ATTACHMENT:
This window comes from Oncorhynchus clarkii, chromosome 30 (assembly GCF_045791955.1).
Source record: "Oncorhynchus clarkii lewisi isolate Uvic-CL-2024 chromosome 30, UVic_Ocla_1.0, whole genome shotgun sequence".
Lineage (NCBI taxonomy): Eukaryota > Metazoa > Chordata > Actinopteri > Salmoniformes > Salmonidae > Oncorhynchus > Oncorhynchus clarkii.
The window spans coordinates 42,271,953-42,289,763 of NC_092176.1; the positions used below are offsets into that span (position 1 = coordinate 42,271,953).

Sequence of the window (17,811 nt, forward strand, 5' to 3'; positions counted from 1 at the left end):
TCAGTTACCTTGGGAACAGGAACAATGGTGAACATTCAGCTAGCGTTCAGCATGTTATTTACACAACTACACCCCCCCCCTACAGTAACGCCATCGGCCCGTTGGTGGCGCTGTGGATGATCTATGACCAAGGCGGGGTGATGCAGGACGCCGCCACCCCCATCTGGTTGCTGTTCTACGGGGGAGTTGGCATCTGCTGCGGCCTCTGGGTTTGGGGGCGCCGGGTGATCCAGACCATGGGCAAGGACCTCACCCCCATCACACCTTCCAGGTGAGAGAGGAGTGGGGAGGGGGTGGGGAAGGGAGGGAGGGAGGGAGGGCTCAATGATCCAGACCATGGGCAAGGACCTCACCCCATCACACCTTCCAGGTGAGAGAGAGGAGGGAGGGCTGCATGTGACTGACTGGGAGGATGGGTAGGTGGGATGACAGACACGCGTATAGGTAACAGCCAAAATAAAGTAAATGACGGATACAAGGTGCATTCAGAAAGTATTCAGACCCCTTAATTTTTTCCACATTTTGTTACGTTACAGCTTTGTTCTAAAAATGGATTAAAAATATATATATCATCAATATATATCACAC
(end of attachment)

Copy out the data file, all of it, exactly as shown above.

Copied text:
This window comes from Oncorhynchus clarkii, chromosome 30 (assembly GCF_045791955.1).
Source record: "Oncorhynchus clarkii lewisi isolate Uvic-CL-2024 chromosome 30, UVic_Ocla_1.0, whole genome shotgun sequence".
Lineage (NCBI taxonomy): Eukaryota > Metazoa > Chordata > Actinopteri > Salmoniformes > Salmonidae > Oncorhynchus > Oncorhynchus clarkii.
The window spans coordinates 42,271,953-42,289,763 of NC_092176.1; the positions used below are offsets into that span (position 1 = coordinate 42,271,953).

Sequence of the window (17,811 nt, forward strand, 5' to 3'; positions counted from 1 at the left end):
TCAGTTACCTTGGGAACAGGAACAATGGTGAACATTCAGCTAGCGTTCAGCATGTTATTTACACAACTACACCCCCCCCCTACAGTAACGCCATCGGCCCGTTGGTGGCGCTGTGGATGATCTATGACCAAGGCGGGGTGATGCAGGACGCCGCCACCCCCATCTGGTTGCTGTTCTACGGGGGAGTTGGCATCTGCTGCGGCCTCTGGGTTTGGGGGCGCCGGGTGATCCAGACCATGGGCAAGGACCTCACCCCCATCACACCTTCCAGGTGAGAGAGGAGTGGGGAGGGGGTGGGGAAGGGAGGGAGGGAGGGAGGGCTCAATGATCCAGACCATGGGCAAGGACCTCACCCCATCACACCTTCCAGGTGAGAGAGAGGAGGGAGGGCTGCATGTGACTGACTGGGAGGATGGGTAGGTGGGATGACAGACACGCGTATAGGTAACAGCCAAAATAAAGTAAATGACGGATACAAGGTGCATTCAGAAAGTATTCAGACCCCTTAATTTTTTCCACATTTTGTTACGTTACAGCTTTGTTCTAAAAATGGATTAAAAATATATATATCATCAATATATATCACAC